From: Darin Adler (darin_at_[hidden])
Date: 1999-12-10 16:19:27
> | There is a std::abs() template function, for the complex class.
> | Therefore it is both legal to put the rational abs() function in the
> | std namespace and highly recommended since a generic algorithm should
> | be able to use std::abs() on any numeric type including user defined
> | types.
> 'legal' on which basis? If it is by the Standard, the chapter and verse.
18.104.22.168/1: "It is undefined for a C++ program to add declarations or
definitions to namespace std or namespaces within namespace std unless
otherwise specified. A program may add template specializations for any
standard library template to namespace std. Such a specialization (complete
or partial) of a standard library template results in undefined behavior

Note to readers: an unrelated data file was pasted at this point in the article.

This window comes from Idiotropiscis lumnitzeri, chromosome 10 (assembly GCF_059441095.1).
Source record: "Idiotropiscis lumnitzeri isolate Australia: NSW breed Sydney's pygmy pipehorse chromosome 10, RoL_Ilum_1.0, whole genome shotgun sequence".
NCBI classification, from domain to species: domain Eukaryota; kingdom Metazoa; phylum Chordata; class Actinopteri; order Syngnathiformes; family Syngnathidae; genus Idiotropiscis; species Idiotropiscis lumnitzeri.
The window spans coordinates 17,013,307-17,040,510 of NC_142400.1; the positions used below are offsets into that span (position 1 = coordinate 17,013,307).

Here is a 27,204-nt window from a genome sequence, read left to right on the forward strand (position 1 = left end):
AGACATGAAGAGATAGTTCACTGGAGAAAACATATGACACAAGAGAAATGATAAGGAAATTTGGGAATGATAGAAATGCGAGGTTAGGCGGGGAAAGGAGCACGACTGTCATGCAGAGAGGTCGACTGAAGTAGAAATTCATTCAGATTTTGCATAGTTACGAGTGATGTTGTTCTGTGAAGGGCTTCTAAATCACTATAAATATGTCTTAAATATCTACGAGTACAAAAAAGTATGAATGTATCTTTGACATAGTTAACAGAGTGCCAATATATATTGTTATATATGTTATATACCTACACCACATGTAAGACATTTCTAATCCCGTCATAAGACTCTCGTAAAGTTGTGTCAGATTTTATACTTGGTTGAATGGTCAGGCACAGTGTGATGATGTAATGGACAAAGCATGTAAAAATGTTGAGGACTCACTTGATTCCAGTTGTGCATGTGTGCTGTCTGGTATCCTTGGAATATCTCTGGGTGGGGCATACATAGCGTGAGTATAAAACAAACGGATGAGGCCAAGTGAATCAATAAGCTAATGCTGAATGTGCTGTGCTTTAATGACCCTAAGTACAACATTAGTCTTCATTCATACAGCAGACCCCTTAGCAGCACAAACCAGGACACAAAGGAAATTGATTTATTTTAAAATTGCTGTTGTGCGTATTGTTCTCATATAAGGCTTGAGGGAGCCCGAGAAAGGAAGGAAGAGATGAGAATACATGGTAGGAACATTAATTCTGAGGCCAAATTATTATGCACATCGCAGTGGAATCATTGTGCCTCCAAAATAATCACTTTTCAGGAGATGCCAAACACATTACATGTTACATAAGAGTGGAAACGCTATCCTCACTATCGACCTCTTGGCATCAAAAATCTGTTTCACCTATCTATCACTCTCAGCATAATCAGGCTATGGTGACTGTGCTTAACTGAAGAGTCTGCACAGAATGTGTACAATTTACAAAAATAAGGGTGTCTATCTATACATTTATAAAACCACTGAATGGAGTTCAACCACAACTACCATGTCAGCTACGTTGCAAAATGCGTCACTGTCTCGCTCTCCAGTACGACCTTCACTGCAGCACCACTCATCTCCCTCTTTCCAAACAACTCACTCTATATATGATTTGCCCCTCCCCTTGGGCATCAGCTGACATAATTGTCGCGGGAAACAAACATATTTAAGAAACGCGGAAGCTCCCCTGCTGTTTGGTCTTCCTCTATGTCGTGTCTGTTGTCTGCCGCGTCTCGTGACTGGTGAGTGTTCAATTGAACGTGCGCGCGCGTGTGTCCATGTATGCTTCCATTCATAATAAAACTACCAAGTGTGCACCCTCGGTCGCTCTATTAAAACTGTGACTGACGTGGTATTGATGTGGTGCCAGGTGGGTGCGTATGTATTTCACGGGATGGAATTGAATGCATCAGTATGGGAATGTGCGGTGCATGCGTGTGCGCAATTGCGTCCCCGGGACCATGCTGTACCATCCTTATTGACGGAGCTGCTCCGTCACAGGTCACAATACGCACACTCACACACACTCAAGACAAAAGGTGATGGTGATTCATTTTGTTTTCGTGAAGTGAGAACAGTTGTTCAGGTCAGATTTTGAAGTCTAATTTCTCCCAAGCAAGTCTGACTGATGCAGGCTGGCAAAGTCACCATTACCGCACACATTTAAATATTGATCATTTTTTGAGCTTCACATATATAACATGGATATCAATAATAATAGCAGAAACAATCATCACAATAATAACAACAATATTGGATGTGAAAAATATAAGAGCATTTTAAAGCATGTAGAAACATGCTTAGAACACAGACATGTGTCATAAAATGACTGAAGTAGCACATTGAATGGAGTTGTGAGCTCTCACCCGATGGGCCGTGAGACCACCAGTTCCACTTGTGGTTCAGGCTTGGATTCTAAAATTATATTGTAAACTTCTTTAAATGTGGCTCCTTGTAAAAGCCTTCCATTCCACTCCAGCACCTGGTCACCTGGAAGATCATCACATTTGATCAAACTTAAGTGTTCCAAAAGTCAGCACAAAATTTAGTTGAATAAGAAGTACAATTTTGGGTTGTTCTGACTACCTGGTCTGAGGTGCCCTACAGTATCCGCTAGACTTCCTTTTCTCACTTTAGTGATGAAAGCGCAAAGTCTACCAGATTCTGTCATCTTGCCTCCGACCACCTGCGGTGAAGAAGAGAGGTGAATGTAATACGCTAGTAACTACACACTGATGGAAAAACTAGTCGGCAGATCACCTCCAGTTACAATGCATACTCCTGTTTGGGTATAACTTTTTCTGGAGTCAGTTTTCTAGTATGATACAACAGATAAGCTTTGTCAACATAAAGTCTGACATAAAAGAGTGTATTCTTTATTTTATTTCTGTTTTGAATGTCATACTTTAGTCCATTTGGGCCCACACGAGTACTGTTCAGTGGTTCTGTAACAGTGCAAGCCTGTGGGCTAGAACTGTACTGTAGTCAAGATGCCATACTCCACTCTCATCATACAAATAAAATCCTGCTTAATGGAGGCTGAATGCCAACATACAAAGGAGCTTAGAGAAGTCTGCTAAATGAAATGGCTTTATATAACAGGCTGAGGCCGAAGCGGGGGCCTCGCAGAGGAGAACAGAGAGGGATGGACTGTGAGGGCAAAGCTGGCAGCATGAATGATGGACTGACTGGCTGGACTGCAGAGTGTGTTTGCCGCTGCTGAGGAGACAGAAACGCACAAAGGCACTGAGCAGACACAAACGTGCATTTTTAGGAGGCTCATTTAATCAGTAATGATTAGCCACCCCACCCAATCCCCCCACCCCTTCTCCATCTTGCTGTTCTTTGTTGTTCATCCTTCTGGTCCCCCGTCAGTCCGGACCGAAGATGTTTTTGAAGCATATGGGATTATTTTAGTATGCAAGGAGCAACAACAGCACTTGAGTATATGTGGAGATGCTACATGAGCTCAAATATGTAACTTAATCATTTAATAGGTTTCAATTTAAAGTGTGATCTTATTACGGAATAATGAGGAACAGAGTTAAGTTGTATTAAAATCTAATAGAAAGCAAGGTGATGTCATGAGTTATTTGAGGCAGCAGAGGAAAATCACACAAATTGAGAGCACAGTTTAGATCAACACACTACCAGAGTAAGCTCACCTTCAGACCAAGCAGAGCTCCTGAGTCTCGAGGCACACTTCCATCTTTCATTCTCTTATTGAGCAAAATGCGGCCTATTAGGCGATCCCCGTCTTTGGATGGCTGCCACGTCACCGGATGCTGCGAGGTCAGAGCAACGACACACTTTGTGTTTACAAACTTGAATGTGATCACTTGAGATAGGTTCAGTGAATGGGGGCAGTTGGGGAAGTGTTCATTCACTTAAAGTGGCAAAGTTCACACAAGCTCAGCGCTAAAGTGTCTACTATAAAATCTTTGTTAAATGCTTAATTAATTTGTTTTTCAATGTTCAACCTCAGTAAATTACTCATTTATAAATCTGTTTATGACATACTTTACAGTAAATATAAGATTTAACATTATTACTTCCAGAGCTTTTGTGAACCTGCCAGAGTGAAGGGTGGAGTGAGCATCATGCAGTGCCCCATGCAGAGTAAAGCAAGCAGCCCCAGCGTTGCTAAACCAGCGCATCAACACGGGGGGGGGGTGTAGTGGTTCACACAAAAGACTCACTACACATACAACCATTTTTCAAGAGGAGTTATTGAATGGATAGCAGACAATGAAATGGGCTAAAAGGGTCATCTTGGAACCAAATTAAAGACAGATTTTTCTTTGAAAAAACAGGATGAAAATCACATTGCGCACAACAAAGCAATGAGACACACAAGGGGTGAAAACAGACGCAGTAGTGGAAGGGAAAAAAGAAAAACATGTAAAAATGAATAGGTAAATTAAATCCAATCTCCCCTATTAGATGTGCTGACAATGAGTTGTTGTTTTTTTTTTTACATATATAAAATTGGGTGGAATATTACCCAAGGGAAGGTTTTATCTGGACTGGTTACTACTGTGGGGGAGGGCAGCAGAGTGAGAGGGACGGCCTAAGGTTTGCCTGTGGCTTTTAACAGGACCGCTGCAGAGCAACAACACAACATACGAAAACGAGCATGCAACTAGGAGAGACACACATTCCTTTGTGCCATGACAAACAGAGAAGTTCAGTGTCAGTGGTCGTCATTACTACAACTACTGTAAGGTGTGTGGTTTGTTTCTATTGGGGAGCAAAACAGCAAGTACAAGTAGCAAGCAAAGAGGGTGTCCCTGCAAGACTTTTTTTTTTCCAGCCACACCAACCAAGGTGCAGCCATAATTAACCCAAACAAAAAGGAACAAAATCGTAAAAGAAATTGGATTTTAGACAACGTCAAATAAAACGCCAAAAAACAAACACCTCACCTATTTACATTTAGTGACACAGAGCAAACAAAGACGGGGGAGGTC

unless the declaration depends on a user-defined name of external linkage
and unless the specialization meets the standard library requirements for
the original template."
Programs are definitely allowed (and recommended) to specialize function
templates like std::swap and std::less; in fact my recent change to
smart_ptr.hpp does just that. But it's a bit less clear for std::abs, which
is the name for both some non-template functions in the standard and for a
template (for complex).
Kevlin Henney pointed out that, "The abs for complex is in terms of
complex<T> rather than simply just T, and so although you would be
permitted to specialise abs for complex< rational<T> > this does not give
you general licence to specialise for rational<T>."
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